Thursday, January 21, 2016

Unizor - Geometry3D - Spheres - Latitude, Longitude

Unizor - Creative Minds through Art of Mathematics - Math4Teens

Notes to a video lecture on

Coordinates on a Sphere

This lecture is about geographical coordinates - the system of coordinates on a surface of our spherical (for all intents and purposes) planet Earth.
Our purpose is to numerically identify a position of any point on Earth - a very useful thing in many practical cases.
There are more than one way to accomplish this, but we will talk only about one particular method, standard across many areas of activity, based on longitude and latitude.

Let's assume that we have a sphere that represents our planet Earth (we will use terms "sphere" and "Earth" interchangeably) and a point on it. We assume that our sphere is rotating around some axis that connects North Pole and South Pole. We also assume that direction from each point on this sphere that coincides with the direction of rotation is called East and the opposite direction is called West. The pole to the left from a point while looking in the direction of rotation is the North Pole, the other is the South Pole.

We can identify the position of any point on this sphere with two numbers - both angular measures - using the following definitions.

1. Let's define a concept of a meridian going through some point P on a sphere.

Meridian is a semi-circle on a surface of a sphere, going from North Pole to South Pole through our point, which is an intersection of a sphere with a half-plane going through an axis of rotation of the Earth from North Pole to South Pole and point P.

There is one and only one meridian that goes through any point on a sphere, except the two poles - just draw a one and only one half-plane through this point and an axis of rotation of the Earth, this half-plane's intersection with a surface of the Earth is a semi-circle going through our point from pole to pole, that is the meridian of this point.

To identify a specific meridian, we choose an angular measure of a dihedral angle between a half-plane generating this meridian and some fixed half-plane generating some base (fixed) meridian. For historical reasons the fixed half-plane serving as the base for this measurement is the one generating a meridian that goes through Royal Observatory in Greenwich - now a district of London. This Greenwich meridian is called Prime Meridian and is characterized by a dihedral angle of 0o.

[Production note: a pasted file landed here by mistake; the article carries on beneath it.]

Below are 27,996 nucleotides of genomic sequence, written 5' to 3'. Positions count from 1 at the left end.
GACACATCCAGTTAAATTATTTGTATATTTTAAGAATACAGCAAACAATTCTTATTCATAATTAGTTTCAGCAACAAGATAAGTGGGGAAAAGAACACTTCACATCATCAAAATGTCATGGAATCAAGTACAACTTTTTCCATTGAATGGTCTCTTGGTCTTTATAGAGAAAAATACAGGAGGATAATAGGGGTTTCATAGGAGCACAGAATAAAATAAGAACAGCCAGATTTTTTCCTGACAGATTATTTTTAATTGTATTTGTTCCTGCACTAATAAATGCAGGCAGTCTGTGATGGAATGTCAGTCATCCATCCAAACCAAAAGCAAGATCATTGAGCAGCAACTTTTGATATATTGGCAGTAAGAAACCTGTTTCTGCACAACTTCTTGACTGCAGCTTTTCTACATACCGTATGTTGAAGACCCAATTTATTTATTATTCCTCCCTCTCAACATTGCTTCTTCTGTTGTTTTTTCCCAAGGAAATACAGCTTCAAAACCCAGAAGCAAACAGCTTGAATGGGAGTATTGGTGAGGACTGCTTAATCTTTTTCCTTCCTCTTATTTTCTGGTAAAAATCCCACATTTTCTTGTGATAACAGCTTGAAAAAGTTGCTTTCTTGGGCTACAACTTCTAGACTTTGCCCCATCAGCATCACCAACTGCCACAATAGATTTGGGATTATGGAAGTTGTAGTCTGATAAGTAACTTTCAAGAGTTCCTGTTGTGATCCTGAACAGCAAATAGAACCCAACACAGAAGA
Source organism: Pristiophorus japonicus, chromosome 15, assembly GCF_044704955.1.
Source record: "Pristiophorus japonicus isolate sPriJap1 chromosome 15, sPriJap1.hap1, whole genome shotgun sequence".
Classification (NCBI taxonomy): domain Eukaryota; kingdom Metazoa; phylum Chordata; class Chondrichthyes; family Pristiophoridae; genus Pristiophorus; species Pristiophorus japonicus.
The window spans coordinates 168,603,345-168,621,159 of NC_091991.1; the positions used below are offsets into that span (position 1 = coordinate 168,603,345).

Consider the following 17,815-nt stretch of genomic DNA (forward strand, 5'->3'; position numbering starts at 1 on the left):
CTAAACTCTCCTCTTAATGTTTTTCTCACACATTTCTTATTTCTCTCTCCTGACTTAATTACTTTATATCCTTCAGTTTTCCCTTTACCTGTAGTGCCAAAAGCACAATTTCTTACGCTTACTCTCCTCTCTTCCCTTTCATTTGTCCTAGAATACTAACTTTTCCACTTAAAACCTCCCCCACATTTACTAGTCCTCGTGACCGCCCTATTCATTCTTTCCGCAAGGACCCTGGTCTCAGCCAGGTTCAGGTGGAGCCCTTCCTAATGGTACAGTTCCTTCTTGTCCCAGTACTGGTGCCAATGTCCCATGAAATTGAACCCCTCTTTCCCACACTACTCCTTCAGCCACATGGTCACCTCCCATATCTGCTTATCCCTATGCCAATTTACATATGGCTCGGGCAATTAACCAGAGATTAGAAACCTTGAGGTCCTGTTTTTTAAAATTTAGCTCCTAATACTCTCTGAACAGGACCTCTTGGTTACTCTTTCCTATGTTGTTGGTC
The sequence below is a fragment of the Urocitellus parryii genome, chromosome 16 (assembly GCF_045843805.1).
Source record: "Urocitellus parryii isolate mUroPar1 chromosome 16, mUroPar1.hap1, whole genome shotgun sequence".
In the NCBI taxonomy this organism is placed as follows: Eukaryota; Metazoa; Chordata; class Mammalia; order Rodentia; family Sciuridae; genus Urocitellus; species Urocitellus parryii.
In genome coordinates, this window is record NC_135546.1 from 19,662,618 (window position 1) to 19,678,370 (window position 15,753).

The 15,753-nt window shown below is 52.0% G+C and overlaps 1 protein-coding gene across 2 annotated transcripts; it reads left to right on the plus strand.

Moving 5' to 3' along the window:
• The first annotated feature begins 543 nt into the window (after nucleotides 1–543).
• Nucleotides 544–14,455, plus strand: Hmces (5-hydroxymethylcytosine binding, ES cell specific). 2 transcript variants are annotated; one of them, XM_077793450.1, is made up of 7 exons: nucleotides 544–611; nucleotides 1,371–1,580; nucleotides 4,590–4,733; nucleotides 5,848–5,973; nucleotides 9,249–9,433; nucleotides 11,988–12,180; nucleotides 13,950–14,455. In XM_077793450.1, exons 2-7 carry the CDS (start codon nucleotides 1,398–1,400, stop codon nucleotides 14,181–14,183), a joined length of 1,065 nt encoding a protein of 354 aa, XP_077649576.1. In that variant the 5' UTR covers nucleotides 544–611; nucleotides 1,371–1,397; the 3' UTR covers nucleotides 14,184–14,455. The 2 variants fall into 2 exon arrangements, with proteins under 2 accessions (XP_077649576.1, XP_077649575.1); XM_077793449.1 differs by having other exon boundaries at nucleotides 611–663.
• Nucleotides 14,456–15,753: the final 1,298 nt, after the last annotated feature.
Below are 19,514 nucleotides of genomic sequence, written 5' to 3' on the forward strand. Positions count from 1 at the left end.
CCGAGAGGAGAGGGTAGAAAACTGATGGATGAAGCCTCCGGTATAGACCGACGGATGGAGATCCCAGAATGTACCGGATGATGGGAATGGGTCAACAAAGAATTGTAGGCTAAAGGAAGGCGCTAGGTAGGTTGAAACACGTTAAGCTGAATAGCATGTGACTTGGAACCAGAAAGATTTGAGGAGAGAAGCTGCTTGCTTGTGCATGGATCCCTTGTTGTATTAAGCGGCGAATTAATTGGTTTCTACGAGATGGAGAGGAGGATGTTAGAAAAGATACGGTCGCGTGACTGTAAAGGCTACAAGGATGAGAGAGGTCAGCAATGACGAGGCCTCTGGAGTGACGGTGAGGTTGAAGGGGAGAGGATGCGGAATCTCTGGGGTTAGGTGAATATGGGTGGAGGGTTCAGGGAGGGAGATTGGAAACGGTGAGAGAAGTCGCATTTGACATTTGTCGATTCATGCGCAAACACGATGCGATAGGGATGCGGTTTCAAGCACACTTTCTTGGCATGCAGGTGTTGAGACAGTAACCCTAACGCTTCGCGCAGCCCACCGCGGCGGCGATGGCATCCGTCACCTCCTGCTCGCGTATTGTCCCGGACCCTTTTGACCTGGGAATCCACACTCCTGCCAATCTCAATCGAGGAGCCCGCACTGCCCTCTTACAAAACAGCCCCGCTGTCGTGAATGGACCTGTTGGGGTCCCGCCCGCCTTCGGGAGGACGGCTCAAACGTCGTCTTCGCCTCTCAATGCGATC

From Prime Meridian all those towards East will have a measure of corresponding dihedral angle from 0o to +180o (or 180oE). Those towards West will have measures from 0o to −180o (or 180oW).
This angular measure of deviation of a meridian of some point from Prime Meridian is called longitude and is denoted by letter λ on the picture above. Knowing the longitude of a point on a sphere, we can construct its meridian - a curve on which this point is located.

2. To identify a position of a point on its meridian we will introduce a concept of a parallel and another measure - its latitude.

Parallel is a circle on our sphere formed by an intersection of any plane perpendicular to a sphere's axis with a sphere's surface. The parallel formed by a plane cutting the axis in the middle (that is, going through a center of a sphere) is called an equator.

The position of any parallel on a sphere is fully defined by an angle between an equatorial plane and a radius from a sphere's center to any point on this parallel (angle φ on the picture above). The measure of this angle is called latitude. It ranges from 0o for any point on the equator to 90o for both poles. Points closer to North Pole than equator will have a designation N with their latitude, points towards South will be designated with letter S.

As we see, for any point on a sphere we can determine its longitude (a specific meridian it is on) and latitude (a specific parallel it is on). Combination of these two curves, a meridian and a parallel, on a surface of a sphere fully defines the position of a point.

Every point on a sphere, except two poles, uniquely defines its coordinates, longitude and latitude. In case of North Pole, it is reasonable to attribute only latitude of 90oN to it. Similarly, for South Pole it's 90oS.

To more precisely identify a position, smaller than 1o units of angle measurement are used: angular minute (1') equals to 1/60 of 1o;
angular second (1") equals to 1/60 of 1'.
Alternatively, decimal fractions of 1o can be used as well.

In addition, it should noted that in reality our planet is not a perfect sphere and precise definitions of longitude and latitude are slightly different from those explained above.
Also, for those interested in coordinates above the surface of the Earth, they can add a height above the surface as a third coordinate. So, an object above the ground will have longitude λ and latitude φ of its projection on the ground plus height h above that point.

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